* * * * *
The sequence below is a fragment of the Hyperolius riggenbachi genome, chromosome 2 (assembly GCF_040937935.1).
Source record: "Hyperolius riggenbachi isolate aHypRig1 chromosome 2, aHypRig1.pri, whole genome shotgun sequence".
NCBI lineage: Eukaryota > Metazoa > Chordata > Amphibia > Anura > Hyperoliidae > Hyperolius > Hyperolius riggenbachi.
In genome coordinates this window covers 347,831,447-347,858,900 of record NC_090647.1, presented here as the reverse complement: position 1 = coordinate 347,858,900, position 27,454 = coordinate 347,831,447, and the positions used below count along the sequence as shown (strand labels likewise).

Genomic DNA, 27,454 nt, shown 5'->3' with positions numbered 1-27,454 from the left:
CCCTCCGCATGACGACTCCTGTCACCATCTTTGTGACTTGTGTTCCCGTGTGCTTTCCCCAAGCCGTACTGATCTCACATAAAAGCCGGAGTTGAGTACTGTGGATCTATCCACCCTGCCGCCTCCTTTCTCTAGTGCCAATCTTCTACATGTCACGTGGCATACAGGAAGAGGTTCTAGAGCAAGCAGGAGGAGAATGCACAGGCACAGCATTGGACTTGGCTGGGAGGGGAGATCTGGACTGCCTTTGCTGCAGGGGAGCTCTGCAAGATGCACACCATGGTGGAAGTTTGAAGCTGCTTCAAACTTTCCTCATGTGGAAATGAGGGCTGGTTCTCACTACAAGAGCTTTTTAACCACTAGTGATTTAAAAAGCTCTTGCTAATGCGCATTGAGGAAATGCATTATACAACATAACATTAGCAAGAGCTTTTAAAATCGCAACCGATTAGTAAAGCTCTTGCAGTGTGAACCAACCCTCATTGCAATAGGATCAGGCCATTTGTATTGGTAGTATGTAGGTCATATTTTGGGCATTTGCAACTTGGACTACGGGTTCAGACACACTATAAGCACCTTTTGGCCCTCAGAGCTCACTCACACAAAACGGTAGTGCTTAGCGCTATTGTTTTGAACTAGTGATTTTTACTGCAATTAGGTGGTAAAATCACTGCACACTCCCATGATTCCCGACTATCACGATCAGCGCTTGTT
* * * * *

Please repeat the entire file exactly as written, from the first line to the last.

The sequence below is a fragment of the Hyperolius riggenbachi genome, chromosome 2 (assembly GCF_040937935.1).
Source record: "Hyperolius riggenbachi isolate aHypRig1 chromosome 2, aHypRig1.pri, whole genome shotgun sequence".
NCBI lineage: Eukaryota > Metazoa > Chordata > Amphibia > Anura > Hyperoliidae > Hyperolius > Hyperolius riggenbachi.
In genome coordinates this window covers 347,831,447-347,858,900 of record NC_090647.1, presented here as the reverse complement: position 1 = coordinate 347,858,900, position 27,454 = coordinate 347,831,447, and the positions used below count along the sequence as shown (strand labels likewise).

Genomic DNA, 27,454 nt, shown 5'->3' with positions numbered 1-27,454 from the left:
CCCTCCGCATGACGACTCCTGTCACCATCTTTGTGACTTGTGTTCCCGTGTGCTTTCCCCAAGCCGTACTGATCTCACATAAAAGCCGGAGTTGAGTACTGTGGATCTATCCACCCTGCCGCCTCCTTTCTCTAGTGCCAATCTTCTACATGTCACGTGGCATACAGGAAGAGGTTCTAGAGCAAGCAGGAGGAGAATGCACAGGCACAGCATTGGACTTGGCTGGGAGGGGAGATCTGGACTGCCTTTGCTGCAGGGGAGCTCTGCAAGATGCACACCATGGTGGAAGTTTGAAGCTGCTTCAAACTTTCCTCATGTGGAAATGAGGGCTGGTTCTCACTACAAGAGCTTTTTAACCACTAGTGATTTAAAAAGCTCTTGCTAATGCGCATTGAGGAAATGCATTATACAACATAACATTAGCAAGAGCTTTTAAAATCGCAACCGATTAGTAAAGCTCTTGCAGTGTGAACCAACCCTCATTGCAATAGGATCAGGCCATTTGTATTGGTAGTATGTAGGTCATATTTTGGGCATTTGCAACTTGGACTACGGGTTCAGACACACTATAAGCACCTTTTGGCCCTCAGAGCTCACTCACACAAAACGGTAGTGCTTAGCGCTATTGTTTTGAACTAGTGATTTTTACTGCAATTAGGTGGTAAAATCACTGCACACTCCCATGATTCCCGACTATCACGATCAGCGCTTGTT